This page contains a Flash digital edition of a book.

A vision for the future T

Piers Lea ponders how to build the learning which will enable us to achieve the business results that we really want

he learning technologies industry is becoming increasingly important for multinational organisations. This is being highlighted both in independent research and in conversations with learning and development teams within businesses. A staggering 86% of

employers who took part in the Towards Maturity Benchmark 2014-15 want to use technology in their learning programmes, but only 26% are managing this. As well as this, 94% of employers want to speed up the application of learning in the workplace, but only 19% are achieving this. So how do we, as learning experts, move towards closing the gap between what organisations want to do and what they are actually achieving?

Top leader shortfall At present, we are producing too few top leaders to run global organisations. It is essential that we are able to equip our present and future leaders with the business skills and tools they need to add value to their firms, and this process needs to happen immediately. There is currently a bottleneck effect, where future business leaders are desperate to progress, but they lack the skills and support to do so. It is only with strong leadership that some of the world’s largest companies can continue to succeed, so it is crucial that we put measures in place to address this shortfall. This isn’t just about creating learning it’s about applying genuine expertise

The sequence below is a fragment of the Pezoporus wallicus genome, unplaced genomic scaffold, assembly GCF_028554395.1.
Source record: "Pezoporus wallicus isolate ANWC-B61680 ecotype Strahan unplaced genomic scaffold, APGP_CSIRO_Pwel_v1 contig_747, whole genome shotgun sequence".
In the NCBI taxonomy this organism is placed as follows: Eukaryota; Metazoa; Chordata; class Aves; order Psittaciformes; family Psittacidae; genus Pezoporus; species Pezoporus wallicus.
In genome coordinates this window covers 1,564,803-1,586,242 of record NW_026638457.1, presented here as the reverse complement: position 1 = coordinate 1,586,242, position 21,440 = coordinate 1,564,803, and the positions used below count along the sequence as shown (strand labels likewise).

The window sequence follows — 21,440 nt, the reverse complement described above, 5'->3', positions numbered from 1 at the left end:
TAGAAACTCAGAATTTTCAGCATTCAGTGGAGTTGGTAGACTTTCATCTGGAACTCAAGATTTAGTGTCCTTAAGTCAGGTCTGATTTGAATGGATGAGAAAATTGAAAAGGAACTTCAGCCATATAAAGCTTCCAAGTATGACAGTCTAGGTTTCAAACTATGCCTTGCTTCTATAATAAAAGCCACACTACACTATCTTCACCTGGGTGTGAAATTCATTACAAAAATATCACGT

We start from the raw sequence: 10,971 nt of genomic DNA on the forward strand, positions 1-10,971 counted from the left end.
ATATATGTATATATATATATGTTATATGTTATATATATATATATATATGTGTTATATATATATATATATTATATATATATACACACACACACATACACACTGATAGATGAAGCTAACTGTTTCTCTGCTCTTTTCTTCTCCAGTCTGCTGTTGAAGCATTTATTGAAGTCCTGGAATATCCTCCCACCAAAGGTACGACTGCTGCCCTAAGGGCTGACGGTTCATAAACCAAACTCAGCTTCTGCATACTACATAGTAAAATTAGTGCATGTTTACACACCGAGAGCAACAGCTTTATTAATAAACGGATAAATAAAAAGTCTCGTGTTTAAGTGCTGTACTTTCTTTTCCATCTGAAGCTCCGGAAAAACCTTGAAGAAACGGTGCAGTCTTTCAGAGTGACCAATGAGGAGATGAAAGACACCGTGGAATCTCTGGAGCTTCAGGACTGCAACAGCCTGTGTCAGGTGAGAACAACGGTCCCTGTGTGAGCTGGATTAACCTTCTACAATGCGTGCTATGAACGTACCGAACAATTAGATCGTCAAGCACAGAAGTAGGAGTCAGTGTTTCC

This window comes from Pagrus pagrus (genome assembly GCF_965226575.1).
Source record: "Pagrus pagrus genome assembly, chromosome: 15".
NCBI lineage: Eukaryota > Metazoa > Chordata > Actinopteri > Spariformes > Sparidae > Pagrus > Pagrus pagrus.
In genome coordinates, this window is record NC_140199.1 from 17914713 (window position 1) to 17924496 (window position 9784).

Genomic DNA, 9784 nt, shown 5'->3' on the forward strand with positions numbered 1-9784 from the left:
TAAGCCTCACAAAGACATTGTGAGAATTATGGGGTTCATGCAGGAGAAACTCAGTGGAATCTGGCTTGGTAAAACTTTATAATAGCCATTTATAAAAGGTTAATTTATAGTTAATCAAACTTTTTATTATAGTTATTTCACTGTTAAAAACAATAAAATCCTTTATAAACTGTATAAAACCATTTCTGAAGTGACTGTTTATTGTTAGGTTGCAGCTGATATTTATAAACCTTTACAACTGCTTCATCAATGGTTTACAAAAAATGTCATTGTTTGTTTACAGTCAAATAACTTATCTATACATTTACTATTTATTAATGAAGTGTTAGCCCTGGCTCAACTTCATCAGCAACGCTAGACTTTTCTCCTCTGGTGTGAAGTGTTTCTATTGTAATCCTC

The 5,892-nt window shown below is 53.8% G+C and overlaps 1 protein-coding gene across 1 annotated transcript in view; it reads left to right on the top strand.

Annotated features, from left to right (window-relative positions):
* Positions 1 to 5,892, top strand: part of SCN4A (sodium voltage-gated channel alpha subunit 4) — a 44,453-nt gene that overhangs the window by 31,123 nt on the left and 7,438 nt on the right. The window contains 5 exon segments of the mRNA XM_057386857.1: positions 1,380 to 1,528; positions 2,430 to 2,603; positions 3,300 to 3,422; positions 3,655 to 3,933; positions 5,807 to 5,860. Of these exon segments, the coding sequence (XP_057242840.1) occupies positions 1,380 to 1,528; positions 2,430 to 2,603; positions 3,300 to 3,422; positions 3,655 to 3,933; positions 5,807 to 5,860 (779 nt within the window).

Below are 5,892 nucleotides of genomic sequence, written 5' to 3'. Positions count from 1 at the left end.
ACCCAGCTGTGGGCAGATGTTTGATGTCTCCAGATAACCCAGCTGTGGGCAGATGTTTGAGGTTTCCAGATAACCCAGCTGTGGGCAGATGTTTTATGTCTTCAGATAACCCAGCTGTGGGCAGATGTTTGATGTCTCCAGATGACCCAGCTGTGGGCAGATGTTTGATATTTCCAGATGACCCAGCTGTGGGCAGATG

to get results. Today’s business world is moving faster than ever before, and the learning technologies market must ensure that what we do is being implemented and measured to make sure organisations are able to keep up. The Towards Maturity Benchmark Report shows that just 15% of the businesses surveyed use specific KPIs to measure the effectiveness of their learning, showing that there are vast improvements to be made in the majority of L&D departments.

What are the drivers? There are two key drivers of this rapid change in today’s learning technologies space. The first is the technology itself. First computers, then mobile devices

Given the vast gap between organisations who know what they want to get out of their learning and those who are actually doing it, it is clear that a supplier intervention is required.


e.learning age april 2015

Page 1  |  Page 2  |  Page 3  |  Page 4  |  Page 5  |  Page 6  |  Page 7  |  Page 8  |  Page 9  |  Page 10  |  Page 11  |  Page 12  |  Page 13  |  Page 14  |  Page 15  |  Page 16  |  Page 17  |  Page 18  |  Page 19  |  Page 20  |  Page 21  |  Page 22  |  Page 23  |  Page 24  |  Page 25  |  Page 26  |  Page 27  |  Page 28  |  Page 29  |  Page 30  |  Page 31  |  Page 32  |  Page 33  |  Page 34  |  Page 35